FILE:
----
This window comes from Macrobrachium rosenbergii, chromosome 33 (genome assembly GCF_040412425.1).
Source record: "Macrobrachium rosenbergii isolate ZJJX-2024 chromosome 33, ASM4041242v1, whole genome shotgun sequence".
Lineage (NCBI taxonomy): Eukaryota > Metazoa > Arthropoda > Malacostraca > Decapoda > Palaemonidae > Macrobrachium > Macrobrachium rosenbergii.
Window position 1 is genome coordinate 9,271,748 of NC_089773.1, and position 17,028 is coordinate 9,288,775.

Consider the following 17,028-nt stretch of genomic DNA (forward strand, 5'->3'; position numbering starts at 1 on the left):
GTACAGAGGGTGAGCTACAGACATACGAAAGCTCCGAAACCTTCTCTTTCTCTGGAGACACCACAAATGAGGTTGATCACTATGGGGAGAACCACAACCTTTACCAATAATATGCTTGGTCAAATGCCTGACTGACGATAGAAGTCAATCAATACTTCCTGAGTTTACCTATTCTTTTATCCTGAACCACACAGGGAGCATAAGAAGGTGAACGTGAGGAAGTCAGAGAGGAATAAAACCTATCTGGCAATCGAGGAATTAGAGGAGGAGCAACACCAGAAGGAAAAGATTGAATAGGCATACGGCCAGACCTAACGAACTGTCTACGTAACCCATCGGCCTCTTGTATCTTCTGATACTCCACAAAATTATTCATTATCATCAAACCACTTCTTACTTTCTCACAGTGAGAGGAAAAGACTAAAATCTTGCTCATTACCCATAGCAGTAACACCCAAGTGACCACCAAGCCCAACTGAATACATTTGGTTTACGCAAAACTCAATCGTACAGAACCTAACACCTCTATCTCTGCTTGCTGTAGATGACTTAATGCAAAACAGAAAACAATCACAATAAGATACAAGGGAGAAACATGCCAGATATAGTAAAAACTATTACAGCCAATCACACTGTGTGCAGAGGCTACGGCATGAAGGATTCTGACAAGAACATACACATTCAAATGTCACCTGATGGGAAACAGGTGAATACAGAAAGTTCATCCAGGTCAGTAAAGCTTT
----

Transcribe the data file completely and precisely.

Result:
This window comes from Macrobrachium rosenbergii, chromosome 33 (genome assembly GCF_040412425.1).
Source record: "Macrobrachium rosenbergii isolate ZJJX-2024 chromosome 33, ASM4041242v1, whole genome shotgun sequence".
Lineage (NCBI taxonomy): Eukaryota > Metazoa > Arthropoda > Malacostraca > Decapoda > Palaemonidae > Macrobrachium > Macrobrachium rosenbergii.
Window position 1 is genome coordinate 9,271,748 of NC_089773.1, and position 17,028 is coordinate 9,288,775.

Consider the following 17,028-nt stretch of genomic DNA (forward strand, 5'->3'; position numbering starts at 1 on the left):
GTACAGAGGGTGAGCTACAGACATACGAAAGCTCCGAAACCTTCTCTTTCTCTGGAGACACCACAAATGAGGTTGATCACTATGGGGAGAACCACAACCTTTACCAATAATATGCTTGGTCAAATGCCTGACTGACGATAGAAGTCAATCAATACTTCCTGAGTTTACCTATTCTTTTATCCTGAACCACACAGGGAGCATAAGAAGGTGAACGTGAGGAAGTCAGAGAGGAATAAAACCTATCTGGCAATCGAGGAATTAGAGGAGGAGCAACACCAGAAGGAAAAGATTGAATAGGCATACGGCCAGACCTAACGAACTGTCTACGTAACCCATCGGCCTCTTGTATCTTCTGATACTCCACAAAATTATTCATTATCATCAAACCACTTCTTACTTTCTCACAGTGAGAGGAAAAGACTAAAATCTTGCTCATTACCCATAGCAGTAACACCCAAGTGACCACCAAGCCCAACTGAATACATTTGGTTTACGCAAAACTCAATCGTACAGAACCTAACACCTCTATCTCTGCTTGCTGTAGATGACTTAATGCAAAACAGAAAACAATCACAATAAGATACAAGGGAGAAACATGCCAGATATAGTAAAAACTATTACAGCCAATCACACTGTGTGCAGAGGCTACGGCATGAAGGATTCTGACAAGAACATACACATTCAAATGTCACCTGATGGGAAACAGGTGAATACAGAAAGTTCATCCAGGTCAGTAAAGCTTT